In part one of my series on technical diligence, I discussed how companies can effectively prepare for the diligence process, and how it's important to understand the business-specific factors that play into it. In part two, I'm honing in on the technology preparation itself. Here are some technology-specific concepts to keep in mind when preparing for technical diligence:
Could this technology or product survive a storm, competitor, or hack? Is the development team constantly reviewing and looking over various risks and how to manage them? Risk management is a science and an art. Make sure your team is filled with artists.
We once had bad storms which took a bunch of servers down and put my clients in trouble for having features and products that were down for enterprise level clientele. The system administrator never considered weather-related issues and had no backup plan. It was a terrible experience for everyone and showed that, while the technology seemed "fine," there was zero risk management in place which alarmed investors.
Something I see especially in companies that do not have a strong CTO with experience in scaling companies is development budgets that are either astronomically high, filled with development fraud or do not provide any reasonable value in return. I was once asked by a venture capitalist or "VC" to restructure a startup. While going through the bills I noticed about $20,000 a month in "development fraud" aka hours billed for work coded or logged but not actually done. Any excellent CTO should be able to recite and justify the exact costs of everything for technology.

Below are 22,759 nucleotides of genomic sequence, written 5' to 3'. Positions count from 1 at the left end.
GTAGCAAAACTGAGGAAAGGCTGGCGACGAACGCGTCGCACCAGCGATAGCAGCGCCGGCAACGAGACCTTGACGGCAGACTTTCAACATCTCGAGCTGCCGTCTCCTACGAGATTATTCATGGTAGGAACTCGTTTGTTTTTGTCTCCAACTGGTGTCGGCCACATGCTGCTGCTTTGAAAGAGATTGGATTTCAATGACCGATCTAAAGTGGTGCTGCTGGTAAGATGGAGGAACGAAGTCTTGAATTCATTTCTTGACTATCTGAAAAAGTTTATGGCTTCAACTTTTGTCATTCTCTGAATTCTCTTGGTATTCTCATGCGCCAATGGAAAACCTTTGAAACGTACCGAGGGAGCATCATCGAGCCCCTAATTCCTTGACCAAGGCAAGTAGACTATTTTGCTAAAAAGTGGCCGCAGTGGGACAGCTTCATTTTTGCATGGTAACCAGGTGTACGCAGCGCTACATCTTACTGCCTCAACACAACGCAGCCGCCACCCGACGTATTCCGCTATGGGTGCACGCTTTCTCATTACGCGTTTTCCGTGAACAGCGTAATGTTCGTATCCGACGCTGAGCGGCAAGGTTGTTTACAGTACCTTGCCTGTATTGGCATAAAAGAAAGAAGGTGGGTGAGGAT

Development Meetings and Reporting
Not all investors care about this topic but I know of several firms who do: especially for startups and technology companies it's important to see how tech works with the other departments and itself. Does the CTO actually share knowledge with other developers? How is development executed and measured? Investors, even if not technical, look at how technology and product departments interact with everything else.
I rarely see this point addressed in technical diligence, but it comes up later after funding and creates huge problems. The issue with development ROI is that the CTO or technical team might have the better idea of what to build based on ROI and forget the reasoning. Later on, the board might have an idea of what is important, which is why logic around development budgets and ROI should be addressed sooner and later. Why build an API before the new platform? Because the API has an ROI of 4x and the platform 2x... these are things to think about while in technical diligence. See 5 Tips for Maximizing Your Development Budget.
Having the Right Development Talent in Place
Sometimes having an outsourced development team is sufficient for gaining the traction needed, and development firms can be a reasonable solution. Other times, especially technology heavy products, you need strong developers with language and coding skills relative to that product. Having a "great coder" is not good enough, you need a "great coder" who has "exact experience" in the product you are wishing to build.
Raising capital is not an easy process yet this journey always creates a stronger startup or company whether or not the funding follows. Surely there will be issues later on like when your investors want one thing and your customers another, or when your VCs don't get things the way you do, but early preparations of diligence can mean big dollars later on when the company needs them most.
About the Author
Ellie Cachette is General Partner at CCM Capital Management, a fund-of-funds specializing in venture capital investments. CCM invests into venture capital firms who then invest into startups. For more information on Ellie or her firm visit www.cachettecapital.com.